There has been a lot of negative coverage about the forthcoming gen elections in Kenya on 9th August 2022.
The Economist's article below a few months back is typical:
It fairly cites a lack of a viable choice and focuses on the cynicism of Kenyan politics; Where politicians change allegiances and political parties - usually one-election vehicles for whatever frontrunner is in current fashion - more often than they change their expensive imported Versace and Armani suits; Of which they can easily afford a warehouse-load on a Kenyan politician's ludicrously-inflated salary when compared to even those in the most powerful countries in the west.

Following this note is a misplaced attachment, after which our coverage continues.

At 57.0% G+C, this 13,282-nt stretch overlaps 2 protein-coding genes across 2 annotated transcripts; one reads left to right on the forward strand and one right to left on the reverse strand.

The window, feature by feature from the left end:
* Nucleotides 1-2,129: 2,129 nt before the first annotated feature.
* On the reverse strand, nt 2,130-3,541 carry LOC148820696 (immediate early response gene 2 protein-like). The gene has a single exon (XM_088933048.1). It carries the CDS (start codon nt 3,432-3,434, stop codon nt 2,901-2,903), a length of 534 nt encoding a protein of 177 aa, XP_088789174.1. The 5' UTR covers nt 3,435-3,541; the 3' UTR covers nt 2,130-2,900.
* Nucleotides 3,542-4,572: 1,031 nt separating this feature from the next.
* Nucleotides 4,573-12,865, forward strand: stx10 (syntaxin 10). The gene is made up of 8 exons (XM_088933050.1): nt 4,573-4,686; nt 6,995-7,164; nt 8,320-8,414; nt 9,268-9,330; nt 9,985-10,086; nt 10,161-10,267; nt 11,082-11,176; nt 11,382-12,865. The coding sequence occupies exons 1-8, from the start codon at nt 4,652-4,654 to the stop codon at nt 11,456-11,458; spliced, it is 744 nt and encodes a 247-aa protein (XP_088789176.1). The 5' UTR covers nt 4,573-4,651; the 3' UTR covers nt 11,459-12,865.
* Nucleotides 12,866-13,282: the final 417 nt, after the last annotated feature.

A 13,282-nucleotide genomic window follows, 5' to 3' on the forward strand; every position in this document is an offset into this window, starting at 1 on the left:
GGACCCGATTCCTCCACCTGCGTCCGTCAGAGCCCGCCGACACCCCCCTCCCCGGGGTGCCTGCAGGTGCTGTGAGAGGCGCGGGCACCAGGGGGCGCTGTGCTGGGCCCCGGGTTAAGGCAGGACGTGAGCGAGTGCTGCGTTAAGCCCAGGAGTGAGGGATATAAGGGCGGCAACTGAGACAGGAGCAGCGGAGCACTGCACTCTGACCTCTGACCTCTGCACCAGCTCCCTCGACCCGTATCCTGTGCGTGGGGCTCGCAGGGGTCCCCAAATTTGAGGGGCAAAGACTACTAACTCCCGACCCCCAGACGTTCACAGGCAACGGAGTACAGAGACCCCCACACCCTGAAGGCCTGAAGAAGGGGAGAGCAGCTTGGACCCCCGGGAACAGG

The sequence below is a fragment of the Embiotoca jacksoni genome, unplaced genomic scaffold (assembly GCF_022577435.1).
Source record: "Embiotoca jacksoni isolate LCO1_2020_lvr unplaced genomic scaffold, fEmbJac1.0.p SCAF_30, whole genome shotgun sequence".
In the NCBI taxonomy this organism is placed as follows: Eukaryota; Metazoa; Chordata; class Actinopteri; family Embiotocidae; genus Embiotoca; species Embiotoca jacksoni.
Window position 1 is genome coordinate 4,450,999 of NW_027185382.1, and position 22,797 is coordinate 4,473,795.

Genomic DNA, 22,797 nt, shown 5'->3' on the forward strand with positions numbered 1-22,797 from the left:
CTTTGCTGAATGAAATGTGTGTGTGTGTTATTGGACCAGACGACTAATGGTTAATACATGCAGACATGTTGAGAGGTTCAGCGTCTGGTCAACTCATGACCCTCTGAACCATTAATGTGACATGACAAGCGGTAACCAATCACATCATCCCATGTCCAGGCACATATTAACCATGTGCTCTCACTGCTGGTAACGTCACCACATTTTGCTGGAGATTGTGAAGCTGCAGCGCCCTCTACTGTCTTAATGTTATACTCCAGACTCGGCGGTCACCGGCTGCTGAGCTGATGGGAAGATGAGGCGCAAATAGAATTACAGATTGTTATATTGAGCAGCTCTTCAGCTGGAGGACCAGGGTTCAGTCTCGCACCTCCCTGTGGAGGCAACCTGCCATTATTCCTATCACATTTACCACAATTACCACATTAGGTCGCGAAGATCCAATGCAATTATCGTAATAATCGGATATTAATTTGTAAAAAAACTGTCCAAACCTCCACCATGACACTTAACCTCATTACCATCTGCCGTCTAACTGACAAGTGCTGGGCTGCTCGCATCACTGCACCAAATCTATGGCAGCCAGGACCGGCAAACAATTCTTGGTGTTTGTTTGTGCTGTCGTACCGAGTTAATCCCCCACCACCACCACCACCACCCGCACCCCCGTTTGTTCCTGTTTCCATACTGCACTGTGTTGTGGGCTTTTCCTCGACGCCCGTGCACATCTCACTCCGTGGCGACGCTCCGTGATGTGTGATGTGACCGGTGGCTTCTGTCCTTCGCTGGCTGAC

Sure, the curse of tribal politics is nowhere more visible than in Kenya on the continent. A curse that always comes at the cost of actual viable social and economic policies that are almost an afterthought and hard to discern between the two current frontrunners - Raila Odinga and William Ruto:
Both candidates aspire to "bottom-up economics", whatever that actually means, and a vague promise of subsidies on fertilisers. Ultimately they both inspire nothing more than apathy in the Kenyan electorate.
But that is missing a trick.
The supply-side mayhem caused by pandemic and war and that sparked a bout of global inflation for the first time in a generation; Whether transitory or not, what is certain is that it is a dry-run for the persistent and much higher inflation or even stagflation we were always likely to face later in the decade.